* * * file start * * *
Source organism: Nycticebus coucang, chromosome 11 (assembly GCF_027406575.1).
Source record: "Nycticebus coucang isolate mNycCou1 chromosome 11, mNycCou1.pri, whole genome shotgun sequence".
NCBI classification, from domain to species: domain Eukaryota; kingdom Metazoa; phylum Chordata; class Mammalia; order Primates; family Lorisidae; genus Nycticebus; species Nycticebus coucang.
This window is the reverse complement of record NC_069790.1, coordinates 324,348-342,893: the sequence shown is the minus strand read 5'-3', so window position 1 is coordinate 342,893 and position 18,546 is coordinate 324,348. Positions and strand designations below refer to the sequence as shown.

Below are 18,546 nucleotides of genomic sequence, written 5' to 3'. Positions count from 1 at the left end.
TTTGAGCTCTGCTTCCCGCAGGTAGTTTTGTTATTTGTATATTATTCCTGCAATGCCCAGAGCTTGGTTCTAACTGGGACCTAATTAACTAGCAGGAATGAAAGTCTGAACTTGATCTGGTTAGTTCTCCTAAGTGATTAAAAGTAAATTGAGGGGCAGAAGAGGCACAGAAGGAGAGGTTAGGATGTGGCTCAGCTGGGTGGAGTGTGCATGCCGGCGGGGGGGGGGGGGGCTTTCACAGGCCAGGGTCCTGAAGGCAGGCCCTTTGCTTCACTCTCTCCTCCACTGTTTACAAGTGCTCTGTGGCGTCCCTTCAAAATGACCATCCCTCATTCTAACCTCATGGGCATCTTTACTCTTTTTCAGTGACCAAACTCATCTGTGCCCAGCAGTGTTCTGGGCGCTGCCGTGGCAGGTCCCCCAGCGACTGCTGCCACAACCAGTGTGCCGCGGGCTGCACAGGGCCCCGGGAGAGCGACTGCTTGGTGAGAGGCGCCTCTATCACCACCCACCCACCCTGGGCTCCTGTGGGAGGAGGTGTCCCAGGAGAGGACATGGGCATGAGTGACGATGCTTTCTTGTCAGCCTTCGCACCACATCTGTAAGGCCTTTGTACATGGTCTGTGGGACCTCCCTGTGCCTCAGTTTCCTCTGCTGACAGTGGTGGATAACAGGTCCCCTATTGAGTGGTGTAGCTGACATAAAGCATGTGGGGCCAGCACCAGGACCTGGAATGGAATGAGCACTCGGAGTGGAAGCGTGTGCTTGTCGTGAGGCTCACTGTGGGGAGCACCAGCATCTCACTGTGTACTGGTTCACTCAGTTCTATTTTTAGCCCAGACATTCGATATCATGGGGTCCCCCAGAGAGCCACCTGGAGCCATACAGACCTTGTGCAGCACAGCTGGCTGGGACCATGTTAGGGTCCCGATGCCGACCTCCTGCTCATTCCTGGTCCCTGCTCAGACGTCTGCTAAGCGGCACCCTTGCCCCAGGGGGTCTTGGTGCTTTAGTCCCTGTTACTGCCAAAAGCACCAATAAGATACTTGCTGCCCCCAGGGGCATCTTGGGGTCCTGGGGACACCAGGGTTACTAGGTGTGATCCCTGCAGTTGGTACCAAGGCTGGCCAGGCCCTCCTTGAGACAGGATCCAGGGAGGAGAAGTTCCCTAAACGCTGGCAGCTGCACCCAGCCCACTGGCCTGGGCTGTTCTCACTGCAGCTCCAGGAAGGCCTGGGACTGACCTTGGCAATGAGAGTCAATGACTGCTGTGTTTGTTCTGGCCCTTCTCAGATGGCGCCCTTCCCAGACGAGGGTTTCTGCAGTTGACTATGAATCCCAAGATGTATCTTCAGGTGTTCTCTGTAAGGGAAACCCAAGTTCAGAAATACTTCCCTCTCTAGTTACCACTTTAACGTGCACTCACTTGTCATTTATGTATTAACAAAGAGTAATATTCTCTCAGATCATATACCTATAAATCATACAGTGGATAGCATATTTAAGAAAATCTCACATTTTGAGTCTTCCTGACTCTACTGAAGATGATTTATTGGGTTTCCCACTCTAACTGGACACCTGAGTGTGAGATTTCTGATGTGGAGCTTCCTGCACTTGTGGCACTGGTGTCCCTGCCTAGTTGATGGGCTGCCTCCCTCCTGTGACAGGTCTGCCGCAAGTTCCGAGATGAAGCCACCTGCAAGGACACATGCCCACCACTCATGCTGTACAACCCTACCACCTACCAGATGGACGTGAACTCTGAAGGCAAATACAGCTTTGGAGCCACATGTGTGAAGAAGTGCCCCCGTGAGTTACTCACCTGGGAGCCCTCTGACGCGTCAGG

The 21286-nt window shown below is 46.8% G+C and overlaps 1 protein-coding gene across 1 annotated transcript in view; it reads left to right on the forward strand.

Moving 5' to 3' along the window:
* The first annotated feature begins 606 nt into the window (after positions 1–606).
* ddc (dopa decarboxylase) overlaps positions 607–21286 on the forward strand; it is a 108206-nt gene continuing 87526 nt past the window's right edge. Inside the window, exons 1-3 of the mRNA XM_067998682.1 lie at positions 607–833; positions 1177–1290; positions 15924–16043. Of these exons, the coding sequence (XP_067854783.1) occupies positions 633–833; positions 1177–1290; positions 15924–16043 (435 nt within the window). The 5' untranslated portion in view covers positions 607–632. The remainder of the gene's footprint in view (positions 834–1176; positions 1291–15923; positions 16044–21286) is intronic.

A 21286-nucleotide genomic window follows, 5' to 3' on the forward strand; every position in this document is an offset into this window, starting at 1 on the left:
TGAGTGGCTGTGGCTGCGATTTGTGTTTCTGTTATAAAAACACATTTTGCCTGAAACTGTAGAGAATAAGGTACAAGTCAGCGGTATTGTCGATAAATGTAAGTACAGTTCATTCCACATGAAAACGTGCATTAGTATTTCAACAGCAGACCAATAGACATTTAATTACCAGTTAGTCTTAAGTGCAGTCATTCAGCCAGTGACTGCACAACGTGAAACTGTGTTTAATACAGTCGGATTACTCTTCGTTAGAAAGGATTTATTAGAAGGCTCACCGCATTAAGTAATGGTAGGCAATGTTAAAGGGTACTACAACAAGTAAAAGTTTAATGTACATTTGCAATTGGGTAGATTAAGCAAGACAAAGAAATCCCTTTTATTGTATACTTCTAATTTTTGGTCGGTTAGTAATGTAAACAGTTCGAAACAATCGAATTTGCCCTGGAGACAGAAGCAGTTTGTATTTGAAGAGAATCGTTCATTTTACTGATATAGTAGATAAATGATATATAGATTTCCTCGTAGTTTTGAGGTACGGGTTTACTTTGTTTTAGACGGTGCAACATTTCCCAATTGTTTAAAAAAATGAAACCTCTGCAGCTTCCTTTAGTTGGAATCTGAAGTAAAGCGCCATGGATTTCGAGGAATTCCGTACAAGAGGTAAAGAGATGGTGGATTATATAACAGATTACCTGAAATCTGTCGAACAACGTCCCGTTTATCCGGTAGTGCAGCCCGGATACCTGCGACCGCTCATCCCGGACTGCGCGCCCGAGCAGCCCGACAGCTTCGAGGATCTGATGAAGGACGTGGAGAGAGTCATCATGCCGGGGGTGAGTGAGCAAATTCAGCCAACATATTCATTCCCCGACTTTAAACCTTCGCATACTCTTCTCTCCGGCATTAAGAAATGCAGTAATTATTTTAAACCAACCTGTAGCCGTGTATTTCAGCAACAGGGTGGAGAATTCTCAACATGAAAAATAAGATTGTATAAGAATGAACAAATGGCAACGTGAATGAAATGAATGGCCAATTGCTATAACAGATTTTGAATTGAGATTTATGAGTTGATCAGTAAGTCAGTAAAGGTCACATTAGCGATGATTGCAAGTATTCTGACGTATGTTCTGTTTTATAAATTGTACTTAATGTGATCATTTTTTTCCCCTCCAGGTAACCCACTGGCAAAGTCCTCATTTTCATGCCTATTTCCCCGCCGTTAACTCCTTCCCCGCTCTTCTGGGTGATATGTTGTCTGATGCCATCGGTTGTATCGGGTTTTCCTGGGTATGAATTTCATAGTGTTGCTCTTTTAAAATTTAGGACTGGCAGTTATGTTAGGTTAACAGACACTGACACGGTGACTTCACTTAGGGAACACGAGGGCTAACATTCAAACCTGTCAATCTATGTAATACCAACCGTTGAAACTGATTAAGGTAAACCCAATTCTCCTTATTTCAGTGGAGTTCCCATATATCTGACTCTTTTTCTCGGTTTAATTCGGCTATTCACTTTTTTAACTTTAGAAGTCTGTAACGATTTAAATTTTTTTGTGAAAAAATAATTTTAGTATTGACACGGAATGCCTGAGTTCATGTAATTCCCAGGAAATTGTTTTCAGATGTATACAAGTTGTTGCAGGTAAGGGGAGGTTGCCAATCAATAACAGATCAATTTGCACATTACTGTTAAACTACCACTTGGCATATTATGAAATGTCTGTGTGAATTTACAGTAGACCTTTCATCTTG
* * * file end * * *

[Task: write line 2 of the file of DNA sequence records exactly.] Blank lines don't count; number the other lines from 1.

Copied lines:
Source record: "Nycticebus coucang isolate mNycCou1 chromosome 11, mNycCou1.pri, whole genome shotgun sequence".